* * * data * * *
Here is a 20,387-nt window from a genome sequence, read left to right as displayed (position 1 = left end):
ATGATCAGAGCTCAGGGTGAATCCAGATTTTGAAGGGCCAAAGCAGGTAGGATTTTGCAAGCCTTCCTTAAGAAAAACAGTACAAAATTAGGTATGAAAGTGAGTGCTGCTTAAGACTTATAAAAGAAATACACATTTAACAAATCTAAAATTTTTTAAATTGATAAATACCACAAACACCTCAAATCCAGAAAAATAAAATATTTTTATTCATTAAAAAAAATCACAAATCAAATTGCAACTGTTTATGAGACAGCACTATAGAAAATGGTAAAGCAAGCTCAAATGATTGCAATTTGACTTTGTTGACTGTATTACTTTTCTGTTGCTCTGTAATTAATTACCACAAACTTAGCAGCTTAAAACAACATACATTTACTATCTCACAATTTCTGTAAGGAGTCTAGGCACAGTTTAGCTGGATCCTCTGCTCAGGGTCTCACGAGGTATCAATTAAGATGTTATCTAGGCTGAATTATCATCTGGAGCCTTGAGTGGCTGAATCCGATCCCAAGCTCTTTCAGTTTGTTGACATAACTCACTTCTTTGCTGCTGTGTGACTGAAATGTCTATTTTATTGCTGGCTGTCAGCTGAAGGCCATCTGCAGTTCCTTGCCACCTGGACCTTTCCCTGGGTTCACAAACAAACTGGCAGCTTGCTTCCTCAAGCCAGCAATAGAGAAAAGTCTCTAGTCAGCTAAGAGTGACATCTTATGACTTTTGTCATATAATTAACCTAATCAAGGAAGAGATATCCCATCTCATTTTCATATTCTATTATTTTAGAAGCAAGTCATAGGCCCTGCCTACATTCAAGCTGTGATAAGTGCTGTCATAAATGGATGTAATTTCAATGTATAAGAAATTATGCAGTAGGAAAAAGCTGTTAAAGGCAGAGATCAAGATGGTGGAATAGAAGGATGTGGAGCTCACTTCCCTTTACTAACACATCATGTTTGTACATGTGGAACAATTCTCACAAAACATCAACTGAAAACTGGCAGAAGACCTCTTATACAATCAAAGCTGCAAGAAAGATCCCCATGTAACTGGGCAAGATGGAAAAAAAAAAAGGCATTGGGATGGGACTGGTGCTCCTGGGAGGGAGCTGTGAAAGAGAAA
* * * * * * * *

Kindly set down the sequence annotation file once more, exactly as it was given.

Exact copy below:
Here is a 20,387-nt window from a genome sequence, read left to right as displayed (position 1 = left end):
ATGATCAGAGCTCAGGGTGAATCCAGATTTTGAAGGGCCAAAGCAGGTAGGATTTTGCAAGCCTTCCTTAAGAAAAACAGTACAAAATTAGGTATGAAAGTGAGTGCTGCTTAAGACTTATAAAAGAAATACACATTTAACAAATCTAAAATTTTTTAAATTGATAAATACCACAAACACCTCAAATCCAGAAAAATAAAATATTTTTATTCATTAAAAAAAATCACAAATCAAATTGCAACTGTTTATGAGACAGCACTATAGAAAATGGTAAAGCAAGCTCAAATGATTGCAATTTGACTTTGTTGACTGTATTACTTTTCTGTTGCTCTGTAATTAATTACCACAAACTTAGCAGCTTAAAACAACATACATTTACTATCTCACAATTTCTGTAAGGAGTCTAGGCACAGTTTAGCTGGATCCTCTGCTCAGGGTCTCACGAGGTATCAATTAAGATGTTATCTAGGCTGAATTATCATCTGGAGCCTTGAGTGGCTGAATCCGATCCCAAGCTCTTTCAGTTTGTTGACATAACTCACTTCTTTGCTGCTGTGTGACTGAAATGTCTATTTTATTGCTGGCTGTCAGCTGAAGGCCATCTGCAGTTCCTTGCCACCTGGACCTTTCCCTGGGTTCACAAACAAACTGGCAGCTTGCTTCCTCAAGCCAGCAATAGAGAAAAGTCTCTAGTCAGCTAAGAGTGACATCTTATGACTTTTGTCATATAATTAACCTAATCAAGGAAGAGATATCCCATCTCATTTTCATATTCTATTATTTTAGAAGCAAGTCATAGGCCCTGCCTACATTCAAGCTGTGATAAGTGCTGTCATAAATGGATGTAATTTCAATGTATAAGAAATTATGCAGTAGGAAAAAGCTGTTAAAGGCAGAGATCAAGATGGTGGAATAGAAGGATGTGGAGCTCACTTCCCTTTACTAACACATCATGTTTGTACATGTGGAACAATTCTCACAAAACATCAACTGAAAACTGGCAGAAGACCTCTTATACAATCAAAGCTGCAAGAAAGATCCCCATGTAACTGGGCAAGATGGAAAAAAAAAAAGGCATTGGGATGGGACTGGTGCTCCTGGGAGGGAGCTGTGAAAGAGAAA